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UK energy in transition

According to government energy statistics for May to July 2016, just 5.3 percent of the UK’s electricity was generated from coal.  According to the government, this is a record low, meaning that generation from solar is now greater than from coal.

Unfortunately, at 17.4 percent, renewable energy was down – a result of a 22 percent drop in wind generation as a result of low average wind speeds.  The majority (50.3 percent) of the UK’s electricity was generated using gas; reflecting the development of a new gas infrastructure designed to use gas produced by hydraulic fracturing.  Nearly a third (27 percent) of our energy was generated from nuclear, following a government decision to extend the life of several ageing nuclear power stations.

UK energy consumption as a whole was down 2.2 percent, as a result of a rise in energy prices.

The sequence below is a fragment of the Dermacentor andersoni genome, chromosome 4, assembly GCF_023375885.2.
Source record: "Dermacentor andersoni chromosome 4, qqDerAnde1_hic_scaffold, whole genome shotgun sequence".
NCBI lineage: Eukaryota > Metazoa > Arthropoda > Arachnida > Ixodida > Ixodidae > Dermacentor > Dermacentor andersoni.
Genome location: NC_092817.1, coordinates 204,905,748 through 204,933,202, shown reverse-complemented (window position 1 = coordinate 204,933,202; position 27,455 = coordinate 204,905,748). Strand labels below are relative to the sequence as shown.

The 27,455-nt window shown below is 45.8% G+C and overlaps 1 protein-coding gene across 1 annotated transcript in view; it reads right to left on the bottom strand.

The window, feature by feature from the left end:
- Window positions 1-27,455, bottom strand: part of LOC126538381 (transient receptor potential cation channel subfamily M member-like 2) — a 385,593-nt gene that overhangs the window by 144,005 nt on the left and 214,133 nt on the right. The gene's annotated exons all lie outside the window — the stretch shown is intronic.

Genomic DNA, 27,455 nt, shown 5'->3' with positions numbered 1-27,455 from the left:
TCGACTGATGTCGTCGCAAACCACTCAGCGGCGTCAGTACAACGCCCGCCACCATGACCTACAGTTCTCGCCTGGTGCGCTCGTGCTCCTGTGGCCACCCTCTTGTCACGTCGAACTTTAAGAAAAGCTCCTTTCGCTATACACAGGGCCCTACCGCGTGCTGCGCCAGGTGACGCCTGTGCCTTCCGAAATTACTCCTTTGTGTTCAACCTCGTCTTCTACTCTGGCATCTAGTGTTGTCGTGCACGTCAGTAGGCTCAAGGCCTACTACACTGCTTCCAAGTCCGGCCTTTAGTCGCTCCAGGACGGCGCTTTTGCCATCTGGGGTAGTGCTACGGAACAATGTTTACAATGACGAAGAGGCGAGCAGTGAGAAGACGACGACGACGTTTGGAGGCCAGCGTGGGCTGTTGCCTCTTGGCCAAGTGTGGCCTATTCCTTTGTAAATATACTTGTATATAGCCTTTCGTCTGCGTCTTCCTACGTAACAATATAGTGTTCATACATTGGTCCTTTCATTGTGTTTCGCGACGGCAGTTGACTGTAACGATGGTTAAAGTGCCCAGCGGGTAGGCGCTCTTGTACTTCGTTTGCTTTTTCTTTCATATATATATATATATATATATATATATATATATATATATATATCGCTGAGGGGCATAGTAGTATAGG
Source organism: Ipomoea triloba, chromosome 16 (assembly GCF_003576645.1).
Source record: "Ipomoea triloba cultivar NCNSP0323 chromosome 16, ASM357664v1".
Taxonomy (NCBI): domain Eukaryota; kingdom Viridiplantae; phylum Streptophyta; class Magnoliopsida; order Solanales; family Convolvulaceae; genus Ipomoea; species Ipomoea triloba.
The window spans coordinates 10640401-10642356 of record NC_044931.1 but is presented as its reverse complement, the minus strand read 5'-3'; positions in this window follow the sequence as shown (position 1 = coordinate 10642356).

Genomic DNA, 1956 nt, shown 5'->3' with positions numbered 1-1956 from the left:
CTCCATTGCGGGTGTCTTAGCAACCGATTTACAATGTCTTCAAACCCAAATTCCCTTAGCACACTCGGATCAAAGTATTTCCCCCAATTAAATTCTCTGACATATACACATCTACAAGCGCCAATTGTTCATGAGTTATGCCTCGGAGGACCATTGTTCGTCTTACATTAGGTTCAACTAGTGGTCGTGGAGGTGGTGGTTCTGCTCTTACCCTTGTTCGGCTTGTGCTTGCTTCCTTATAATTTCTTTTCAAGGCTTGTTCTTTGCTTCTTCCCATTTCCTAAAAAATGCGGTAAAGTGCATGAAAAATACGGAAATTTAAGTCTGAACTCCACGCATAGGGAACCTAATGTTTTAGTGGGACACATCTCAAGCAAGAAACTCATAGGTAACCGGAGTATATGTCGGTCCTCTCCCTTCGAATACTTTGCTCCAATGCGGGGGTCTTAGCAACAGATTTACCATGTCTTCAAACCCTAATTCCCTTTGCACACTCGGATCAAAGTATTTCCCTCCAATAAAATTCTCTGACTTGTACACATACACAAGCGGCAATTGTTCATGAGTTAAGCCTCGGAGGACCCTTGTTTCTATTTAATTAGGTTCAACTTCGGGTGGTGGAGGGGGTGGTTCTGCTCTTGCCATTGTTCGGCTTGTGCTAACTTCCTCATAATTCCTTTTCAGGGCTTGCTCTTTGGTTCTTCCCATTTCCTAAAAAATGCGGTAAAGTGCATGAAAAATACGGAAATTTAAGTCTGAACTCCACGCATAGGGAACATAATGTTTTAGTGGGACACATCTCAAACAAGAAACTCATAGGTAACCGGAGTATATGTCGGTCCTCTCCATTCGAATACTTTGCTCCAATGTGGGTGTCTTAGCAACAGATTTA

The shifting balance of energy away from coal in favour of gas and nuclear reflects government policy in favour of fracking and nuclear.  While it is still possible (albeit unlikely) that this will allow Britain to keep the lights on, there is a huge risk that Britain will be left with a gas-fired electricity infrastructure without sufficient low-cost gas to run it.  In the UK, we have yet to see a fracking company produce a single btu of fracked gas; still less a profitable one.  Meanwhile in the USA the 2011-14 shale boom has collapsed in a round of bankruptcies as energy prices remain far below the price at which fracking is profitable.

Five years from now, the remaining coal-fired power stations will have shut.  Hinkley Point C will still be being built (assuming EDF hasn’t bankrupted itself by then).  And the remaining old nuclear power stations will also have had to close.  Without significant deployment of renewables, this will leave us dangerously exposed to gas.  If the government is correct, by then we will be awash with fracked gas.  If energy analysts are correct, however, we may find ourselves having to go cap in hand to Qatar and Russia to beg sufficient gas to keep our economy running.  We can but wait and see.

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